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US: Revoke Guantanamo Ban on Four Journalists

Pentagon’s Action Further Discredits Military Commissions

WASHINGTON - The US Defense Department's decision to ban four journalists from
covering military commission proceedings at Guantanamo Bay contradicts
the Obama administration's pledge of greater transparency and further
discredits the commissions, Human Rights Watch and other organizations
said in a letter to the
Department of Defense today. 

The banned journalists are Carol Rosenberg of the Miami Herald,
Michelle Shephard of the Toronto Star, Paul Koring of the Globe
and Mail, and Steven Edwards of Canwest News Service. 

On May 7, Col. David Lapan, the Defense Department's director of
press operations, informed the four that they were barred from returning
to Guantanamo because they had revealed the name of a witness who had
testified during hearings for Omar Khadr,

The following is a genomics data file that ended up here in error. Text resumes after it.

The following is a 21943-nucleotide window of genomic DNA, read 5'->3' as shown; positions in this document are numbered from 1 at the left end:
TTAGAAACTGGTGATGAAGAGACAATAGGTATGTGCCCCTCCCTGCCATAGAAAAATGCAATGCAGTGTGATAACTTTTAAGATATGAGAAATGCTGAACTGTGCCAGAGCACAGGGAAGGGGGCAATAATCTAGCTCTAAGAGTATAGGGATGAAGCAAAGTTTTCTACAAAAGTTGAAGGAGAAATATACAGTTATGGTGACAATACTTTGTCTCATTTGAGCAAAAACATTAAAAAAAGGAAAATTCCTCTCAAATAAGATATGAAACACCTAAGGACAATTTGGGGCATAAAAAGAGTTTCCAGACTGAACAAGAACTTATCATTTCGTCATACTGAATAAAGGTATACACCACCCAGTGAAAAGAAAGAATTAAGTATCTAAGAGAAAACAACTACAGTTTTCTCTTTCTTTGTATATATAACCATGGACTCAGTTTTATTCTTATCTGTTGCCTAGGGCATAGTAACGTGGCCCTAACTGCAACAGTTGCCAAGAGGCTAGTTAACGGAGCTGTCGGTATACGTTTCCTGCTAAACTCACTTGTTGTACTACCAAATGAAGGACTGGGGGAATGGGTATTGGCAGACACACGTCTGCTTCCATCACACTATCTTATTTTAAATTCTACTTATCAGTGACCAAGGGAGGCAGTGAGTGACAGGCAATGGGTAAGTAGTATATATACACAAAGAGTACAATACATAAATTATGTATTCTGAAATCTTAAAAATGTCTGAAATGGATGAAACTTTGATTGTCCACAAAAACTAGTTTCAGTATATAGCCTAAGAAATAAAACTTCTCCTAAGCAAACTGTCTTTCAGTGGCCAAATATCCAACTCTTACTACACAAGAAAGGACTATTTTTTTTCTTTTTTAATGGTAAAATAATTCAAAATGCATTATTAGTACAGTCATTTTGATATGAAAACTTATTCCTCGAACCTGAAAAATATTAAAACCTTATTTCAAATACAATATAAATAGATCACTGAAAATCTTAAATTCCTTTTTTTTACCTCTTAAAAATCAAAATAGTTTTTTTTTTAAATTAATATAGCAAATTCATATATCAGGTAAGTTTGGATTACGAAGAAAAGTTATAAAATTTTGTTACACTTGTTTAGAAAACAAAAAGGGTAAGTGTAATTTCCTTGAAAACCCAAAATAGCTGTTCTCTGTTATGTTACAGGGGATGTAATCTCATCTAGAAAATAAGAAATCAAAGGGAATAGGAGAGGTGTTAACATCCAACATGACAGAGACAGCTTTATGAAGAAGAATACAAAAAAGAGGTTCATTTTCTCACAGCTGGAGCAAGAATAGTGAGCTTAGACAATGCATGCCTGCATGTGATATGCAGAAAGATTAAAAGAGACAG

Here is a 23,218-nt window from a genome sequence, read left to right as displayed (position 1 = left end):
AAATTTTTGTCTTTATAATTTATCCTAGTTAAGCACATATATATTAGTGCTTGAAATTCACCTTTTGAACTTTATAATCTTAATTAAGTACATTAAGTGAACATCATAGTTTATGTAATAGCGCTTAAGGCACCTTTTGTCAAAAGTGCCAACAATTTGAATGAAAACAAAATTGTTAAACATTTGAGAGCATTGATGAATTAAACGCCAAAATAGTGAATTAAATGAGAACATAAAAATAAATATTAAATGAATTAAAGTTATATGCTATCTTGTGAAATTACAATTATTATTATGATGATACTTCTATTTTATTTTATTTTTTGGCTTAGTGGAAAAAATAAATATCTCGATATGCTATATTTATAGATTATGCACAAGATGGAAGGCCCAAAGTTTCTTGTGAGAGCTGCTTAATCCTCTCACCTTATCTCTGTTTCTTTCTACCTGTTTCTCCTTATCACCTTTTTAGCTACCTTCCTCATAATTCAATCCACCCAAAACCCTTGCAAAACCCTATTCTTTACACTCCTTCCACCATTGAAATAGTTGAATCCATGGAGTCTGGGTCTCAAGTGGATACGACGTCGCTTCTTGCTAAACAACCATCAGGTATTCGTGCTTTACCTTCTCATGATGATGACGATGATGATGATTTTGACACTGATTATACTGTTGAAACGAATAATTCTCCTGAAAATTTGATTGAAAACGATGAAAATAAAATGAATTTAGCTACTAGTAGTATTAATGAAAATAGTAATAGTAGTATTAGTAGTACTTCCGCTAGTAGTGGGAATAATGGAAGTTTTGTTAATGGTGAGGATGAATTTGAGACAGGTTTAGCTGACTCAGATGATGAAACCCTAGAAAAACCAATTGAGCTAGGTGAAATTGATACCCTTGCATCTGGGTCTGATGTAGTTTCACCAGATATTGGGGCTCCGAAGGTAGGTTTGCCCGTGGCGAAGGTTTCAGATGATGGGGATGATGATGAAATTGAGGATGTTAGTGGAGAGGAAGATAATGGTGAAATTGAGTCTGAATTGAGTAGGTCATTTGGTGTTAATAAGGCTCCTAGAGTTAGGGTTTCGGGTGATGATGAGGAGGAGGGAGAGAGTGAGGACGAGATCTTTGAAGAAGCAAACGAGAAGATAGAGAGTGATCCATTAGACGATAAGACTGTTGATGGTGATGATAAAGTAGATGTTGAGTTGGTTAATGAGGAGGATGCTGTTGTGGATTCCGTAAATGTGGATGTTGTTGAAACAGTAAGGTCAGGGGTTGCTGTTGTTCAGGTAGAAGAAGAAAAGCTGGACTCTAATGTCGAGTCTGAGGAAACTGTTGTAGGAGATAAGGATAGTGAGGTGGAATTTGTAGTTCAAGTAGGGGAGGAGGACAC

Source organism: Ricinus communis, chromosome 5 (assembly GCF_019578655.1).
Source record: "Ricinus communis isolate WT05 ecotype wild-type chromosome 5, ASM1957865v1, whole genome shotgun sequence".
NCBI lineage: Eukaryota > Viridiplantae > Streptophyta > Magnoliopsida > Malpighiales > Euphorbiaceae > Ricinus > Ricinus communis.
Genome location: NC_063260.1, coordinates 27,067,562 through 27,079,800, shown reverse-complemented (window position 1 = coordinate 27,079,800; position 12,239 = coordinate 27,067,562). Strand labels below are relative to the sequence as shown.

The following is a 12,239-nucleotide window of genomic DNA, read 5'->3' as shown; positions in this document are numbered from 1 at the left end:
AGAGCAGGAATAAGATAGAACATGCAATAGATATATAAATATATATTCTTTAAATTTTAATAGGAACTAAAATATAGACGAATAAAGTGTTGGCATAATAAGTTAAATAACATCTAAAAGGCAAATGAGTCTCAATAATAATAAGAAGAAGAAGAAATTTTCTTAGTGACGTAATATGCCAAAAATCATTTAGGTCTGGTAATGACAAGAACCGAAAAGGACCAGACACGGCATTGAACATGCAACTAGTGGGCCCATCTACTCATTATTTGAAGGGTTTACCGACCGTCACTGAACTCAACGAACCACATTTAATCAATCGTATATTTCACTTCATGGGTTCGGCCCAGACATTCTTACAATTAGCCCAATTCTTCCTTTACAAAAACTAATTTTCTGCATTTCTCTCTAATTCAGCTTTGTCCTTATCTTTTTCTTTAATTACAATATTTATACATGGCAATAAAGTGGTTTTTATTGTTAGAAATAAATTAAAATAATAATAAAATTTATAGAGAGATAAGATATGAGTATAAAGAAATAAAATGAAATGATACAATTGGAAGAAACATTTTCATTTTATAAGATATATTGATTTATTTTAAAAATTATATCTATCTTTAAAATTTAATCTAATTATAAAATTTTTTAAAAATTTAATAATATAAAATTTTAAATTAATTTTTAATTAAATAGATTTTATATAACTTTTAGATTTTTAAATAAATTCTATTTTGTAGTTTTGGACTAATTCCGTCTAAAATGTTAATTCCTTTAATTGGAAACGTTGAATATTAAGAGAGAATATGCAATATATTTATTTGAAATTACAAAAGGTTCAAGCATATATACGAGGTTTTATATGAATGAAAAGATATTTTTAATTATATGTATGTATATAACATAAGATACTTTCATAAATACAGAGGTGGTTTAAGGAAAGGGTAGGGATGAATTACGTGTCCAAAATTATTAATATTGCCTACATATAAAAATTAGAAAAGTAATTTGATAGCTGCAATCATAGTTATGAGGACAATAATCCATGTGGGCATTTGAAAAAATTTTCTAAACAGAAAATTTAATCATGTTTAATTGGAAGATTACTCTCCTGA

a Canadian who is being prosecuted for allegedly killing a US soldier
during a firefight in Afghanistan when he was 15 years old.


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The witness was known to the court only as "Interrogator No. 1," but
his identity was already known to the public because he had been
convicted for detainee abuse in a widely publicized court-martial in
2005.  The witness had also previously given an on-the-record interview
to Shephard of the Toronto Star.

"Banning journalists for revealing the name of a witness whose
identity was already publicly known is a pointless and vindictive form
of censorship," said Andrea Prasow, senior counterterrorism counsel at
Human Rights Watch. "It makes it seem like the Pentagon is trying to
clamp down on reporting that is the public's only source of critical
information about Guantanamo."

In addition to Human Rights Watch, the letter was signed by the
American Civil Liberties Union, Amnesty International, Human Rights
First, and the National Institute of Military Justice, all of whom
attend the military commissions on a regular basis.


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